The power of the word No when selling a business is immense. It is especially true in this difficult economy. In a normal market it is difficult to sell a business but the current market has a few more challenges. Let's have a look why.
To sell a business you need a buyer or nothing will happen. To be more accurate you need a buyer that is motivated just as you need a seller is motivated. A judge once made a ruling that is known as Revenue Ruling 59-60 that I've abbreviated that says Fair Market Value is "the price at which the property would change hands between a willing buyer and a willing seller when neither party is under any compulsion to buy or sell nor both parties have reasonable knowledge of the facts."
That sounds easy and simply enough but when selling a business or buying a business, as both parties soon find out, there is much more to it and can get complicated. The first complication comes along when there is a landlord. A landlord is in the business of making money by renting or leasing their real estate. A landlord is under no obligation to accept the buyer and allow the lease to transfer from the seller. A landlord has their own risks and responsibilities they need to manage. To help them do this they will ask the buyer to provide a personal financial statement, a copy of their credit score and credit report and other personal information they decide is necessary. The seller can think the buyer will be a wonderful tenant but if the landlord disagrees you have your first no.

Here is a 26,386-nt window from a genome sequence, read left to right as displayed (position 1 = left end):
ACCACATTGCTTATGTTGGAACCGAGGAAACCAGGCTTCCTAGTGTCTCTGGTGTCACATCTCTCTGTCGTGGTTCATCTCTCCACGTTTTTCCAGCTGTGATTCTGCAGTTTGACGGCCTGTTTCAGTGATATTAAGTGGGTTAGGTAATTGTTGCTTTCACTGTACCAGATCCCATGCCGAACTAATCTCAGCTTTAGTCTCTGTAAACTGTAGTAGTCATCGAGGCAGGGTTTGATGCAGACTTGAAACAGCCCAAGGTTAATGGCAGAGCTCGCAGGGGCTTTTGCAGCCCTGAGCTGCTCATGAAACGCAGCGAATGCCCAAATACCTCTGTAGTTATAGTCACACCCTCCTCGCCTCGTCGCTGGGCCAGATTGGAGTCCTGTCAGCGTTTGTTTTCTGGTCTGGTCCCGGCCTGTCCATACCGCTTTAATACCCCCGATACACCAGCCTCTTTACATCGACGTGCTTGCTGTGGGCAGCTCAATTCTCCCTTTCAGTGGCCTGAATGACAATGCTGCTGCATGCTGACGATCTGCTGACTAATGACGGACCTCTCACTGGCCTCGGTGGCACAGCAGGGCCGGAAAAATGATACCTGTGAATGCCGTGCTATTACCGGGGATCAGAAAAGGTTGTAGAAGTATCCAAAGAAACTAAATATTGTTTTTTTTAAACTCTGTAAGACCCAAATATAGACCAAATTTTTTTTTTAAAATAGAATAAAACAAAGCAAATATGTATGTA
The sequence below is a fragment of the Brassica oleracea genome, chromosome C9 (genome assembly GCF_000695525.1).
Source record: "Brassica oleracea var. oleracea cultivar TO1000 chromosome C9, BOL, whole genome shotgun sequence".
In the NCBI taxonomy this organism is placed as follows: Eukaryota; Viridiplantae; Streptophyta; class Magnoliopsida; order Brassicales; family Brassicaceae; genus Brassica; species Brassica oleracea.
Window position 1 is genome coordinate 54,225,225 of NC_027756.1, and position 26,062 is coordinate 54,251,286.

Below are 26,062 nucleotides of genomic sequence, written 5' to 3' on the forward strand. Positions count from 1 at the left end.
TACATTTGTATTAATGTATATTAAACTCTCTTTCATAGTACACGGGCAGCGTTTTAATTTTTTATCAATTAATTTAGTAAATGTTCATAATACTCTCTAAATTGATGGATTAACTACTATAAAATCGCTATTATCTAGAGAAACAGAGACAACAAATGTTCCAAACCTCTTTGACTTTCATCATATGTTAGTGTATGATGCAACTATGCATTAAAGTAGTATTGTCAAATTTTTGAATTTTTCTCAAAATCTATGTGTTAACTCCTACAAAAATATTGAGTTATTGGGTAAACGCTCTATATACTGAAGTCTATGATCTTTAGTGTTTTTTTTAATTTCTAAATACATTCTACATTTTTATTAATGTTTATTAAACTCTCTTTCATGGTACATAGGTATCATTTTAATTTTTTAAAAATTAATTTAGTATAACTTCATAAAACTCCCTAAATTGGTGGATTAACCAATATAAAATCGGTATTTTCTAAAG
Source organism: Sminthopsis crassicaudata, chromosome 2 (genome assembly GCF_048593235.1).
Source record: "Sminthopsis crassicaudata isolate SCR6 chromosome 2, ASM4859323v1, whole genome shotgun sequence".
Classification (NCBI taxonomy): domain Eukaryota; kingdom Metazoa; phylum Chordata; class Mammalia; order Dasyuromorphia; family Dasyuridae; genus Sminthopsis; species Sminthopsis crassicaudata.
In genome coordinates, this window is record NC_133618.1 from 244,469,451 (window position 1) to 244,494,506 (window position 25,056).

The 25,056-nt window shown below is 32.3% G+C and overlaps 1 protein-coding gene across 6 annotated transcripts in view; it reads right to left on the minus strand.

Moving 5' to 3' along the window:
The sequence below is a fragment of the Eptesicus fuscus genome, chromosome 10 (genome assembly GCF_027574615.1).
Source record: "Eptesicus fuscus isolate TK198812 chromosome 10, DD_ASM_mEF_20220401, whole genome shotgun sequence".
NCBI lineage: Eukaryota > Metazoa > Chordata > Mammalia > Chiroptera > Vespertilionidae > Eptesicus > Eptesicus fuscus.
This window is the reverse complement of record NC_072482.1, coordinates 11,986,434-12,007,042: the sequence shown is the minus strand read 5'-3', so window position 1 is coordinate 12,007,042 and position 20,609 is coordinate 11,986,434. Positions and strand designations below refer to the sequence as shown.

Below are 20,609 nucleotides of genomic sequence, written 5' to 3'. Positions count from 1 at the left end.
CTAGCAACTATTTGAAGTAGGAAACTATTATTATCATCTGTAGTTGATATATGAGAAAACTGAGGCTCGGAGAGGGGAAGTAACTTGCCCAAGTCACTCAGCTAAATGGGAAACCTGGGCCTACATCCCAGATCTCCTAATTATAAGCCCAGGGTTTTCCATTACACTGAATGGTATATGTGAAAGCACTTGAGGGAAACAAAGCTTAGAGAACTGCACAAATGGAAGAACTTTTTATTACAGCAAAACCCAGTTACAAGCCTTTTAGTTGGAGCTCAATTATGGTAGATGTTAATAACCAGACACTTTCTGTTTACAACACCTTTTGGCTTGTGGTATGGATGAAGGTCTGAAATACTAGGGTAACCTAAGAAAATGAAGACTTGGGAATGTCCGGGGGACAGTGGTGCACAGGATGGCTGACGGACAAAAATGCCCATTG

If the buyer needs to obtain finance to buy the business, you are now looking at your second no. The banks are reluctant lenders in this current economic environment. There is no question it is getting better but over the last few months I have been working with SBA lenders and I have finally been successful at bank eight. That is, after a no from seven different banks I was finally able to get a yes from bank number eight. And this is not unusual. Part of the reason the banks are cautious with the loans they approve is because each bank has a slightly different focus. What it may take to get a yes from a bank is the geographic area they are willing to do loans, the industry of the business, the management experience of the buyer, the credit score and credit report of the buyer. Some banks are no longer willing to approve a loan to a buyer if they have ever had a bankruptcy or have a poor credit score. These are some of the factors and there are others so getting a yes from a bank takes hard work and persistence, plus a business they like and feel they understand.